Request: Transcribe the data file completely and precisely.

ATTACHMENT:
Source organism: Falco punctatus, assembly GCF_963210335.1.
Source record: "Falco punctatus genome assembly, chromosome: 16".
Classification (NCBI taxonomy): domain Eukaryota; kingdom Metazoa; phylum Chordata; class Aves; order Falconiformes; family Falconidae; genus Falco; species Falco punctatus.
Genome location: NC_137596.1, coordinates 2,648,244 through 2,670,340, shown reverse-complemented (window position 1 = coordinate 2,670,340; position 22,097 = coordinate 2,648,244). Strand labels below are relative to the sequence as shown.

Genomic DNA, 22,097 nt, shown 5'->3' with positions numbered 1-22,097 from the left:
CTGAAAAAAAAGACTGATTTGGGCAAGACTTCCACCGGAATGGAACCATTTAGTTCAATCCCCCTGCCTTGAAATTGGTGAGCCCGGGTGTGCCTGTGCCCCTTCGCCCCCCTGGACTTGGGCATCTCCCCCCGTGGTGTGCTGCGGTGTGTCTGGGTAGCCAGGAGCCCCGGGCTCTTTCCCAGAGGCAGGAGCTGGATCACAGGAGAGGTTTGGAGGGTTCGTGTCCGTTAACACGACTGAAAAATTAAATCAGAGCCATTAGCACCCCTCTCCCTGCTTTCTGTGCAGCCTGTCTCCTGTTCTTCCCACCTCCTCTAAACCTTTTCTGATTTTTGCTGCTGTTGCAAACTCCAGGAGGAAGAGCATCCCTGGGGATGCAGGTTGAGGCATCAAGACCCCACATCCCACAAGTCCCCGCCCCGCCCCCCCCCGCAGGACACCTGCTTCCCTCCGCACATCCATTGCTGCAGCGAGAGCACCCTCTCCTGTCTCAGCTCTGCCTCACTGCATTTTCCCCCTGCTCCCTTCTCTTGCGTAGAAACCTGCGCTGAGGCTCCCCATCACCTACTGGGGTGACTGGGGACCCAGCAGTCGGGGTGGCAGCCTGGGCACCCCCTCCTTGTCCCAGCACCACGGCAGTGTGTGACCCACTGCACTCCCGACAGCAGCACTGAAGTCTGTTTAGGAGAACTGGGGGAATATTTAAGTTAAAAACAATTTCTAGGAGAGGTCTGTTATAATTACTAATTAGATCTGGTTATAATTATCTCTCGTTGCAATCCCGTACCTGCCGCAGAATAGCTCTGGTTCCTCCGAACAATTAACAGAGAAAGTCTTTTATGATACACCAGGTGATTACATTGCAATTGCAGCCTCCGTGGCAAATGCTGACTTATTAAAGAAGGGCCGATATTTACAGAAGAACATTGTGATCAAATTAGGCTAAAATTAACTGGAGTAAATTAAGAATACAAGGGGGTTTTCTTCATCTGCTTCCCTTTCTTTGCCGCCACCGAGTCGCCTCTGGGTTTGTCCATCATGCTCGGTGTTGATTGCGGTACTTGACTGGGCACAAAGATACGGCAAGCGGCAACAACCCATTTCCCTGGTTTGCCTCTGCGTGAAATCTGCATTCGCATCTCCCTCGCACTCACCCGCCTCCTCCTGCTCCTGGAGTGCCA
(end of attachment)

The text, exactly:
Source organism: Falco punctatus, assembly GCF_963210335.1.
Source record: "Falco punctatus genome assembly, chromosome: 16".
Classification (NCBI taxonomy): domain Eukaryota; kingdom Metazoa; phylum Chordata; class Aves; order Falconiformes; family Falconidae; genus Falco; species Falco punctatus.
Genome location: NC_137596.1, coordinates 2,648,244 through 2,670,340, shown reverse-complemented (window position 1 = coordinate 2,670,340; position 22,097 = coordinate 2,648,244). Strand labels below are relative to the sequence as shown.

Genomic DNA, 22,097 nt, shown 5'->3' with positions numbered 1-22,097 from the left:
CTGAAAAAAAAGACTGATTTGGGCAAGACTTCCACCGGAATGGAACCATTTAGTTCAATCCCCCTGCCTTGAAATTGGTGAGCCCGGGTGTGCCTGTGCCCCTTCGCCCCCCTGGACTTGGGCATCTCCCCCCGTGGTGTGCTGCGGTGTGTCTGGGTAGCCAGGAGCCCCGGGCTCTTTCCCAGAGGCAGGAGCTGGATCACAGGAGAGGTTTGGAGGGTTCGTGTCCGTTAACACGACTGAAAAATTAAATCAGAGCCATTAGCACCCCTCTCCCTGCTTTCTGTGCAGCCTGTCTCCTGTTCTTCCCACCTCCTCTAAACCTTTTCTGATTTTTGCTGCTGTTGCAAACTCCAGGAGGAAGAGCATCCCTGGGGATGCAGGTTGAGGCATCAAGACCCCACATCCCACAAGTCCCCGCCCCGCCCCCCCCCGCAGGACACCTGCTTCCCTCCGCACATCCATTGCTGCAGCGAGAGCACCCTCTCCTGTCTCAGCTCTGCCTCACTGCATTTTCCCCCTGCTCCCTTCTCTTGCGTAGAAACCTGCGCTGAGGCTCCCCATCACCTACTGGGGTGACTGGGGACCCAGCAGTCGGGGTGGCAGCCTGGGCACCCCCTCCTTGTCCCAGCACCACGGCAGTGTGTGACCCACTGCACTCCCGACAGCAGCACTGAAGTCTGTTTAGGAGAACTGGGGGAATATTTAAGTTAAAAACAATTTCTAGGAGAGGTCTGTTATAATTACTAATTAGATCTGGTTATAATTATCTCTCGTTGCAATCCCGTACCTGCCGCAGAATAGCTCTGGTTCCTCCGAACAATTAACAGAGAAAGTCTTTTATGATACACCAGGTGATTACATTGCAATTGCAGCCTCCGTGGCAAATGCTGACTTATTAAAGAAGGGCCGATATTTACAGAAGAACATTGTGATCAAATTAGGCTAAAATTAACTGGAGTAAATTAAGAATACAAGGGGGTTTTCTTCATCTGCTTCCCTTTCTTTGCCGCCACCGAGTCGCCTCTGGGTTTGTCCATCATGCTCGGTGTTGATTGCGGTACTTGACTGGGCACAAAGATACGGCAAGCGGCAACAACCCATTTCCCTGGTTTGCCTCTGCGTGAAATCTGCATTCGCATCTCCCTCGCACTCACCCGCCTCCTCCTGCTCCTGGAGTGCCA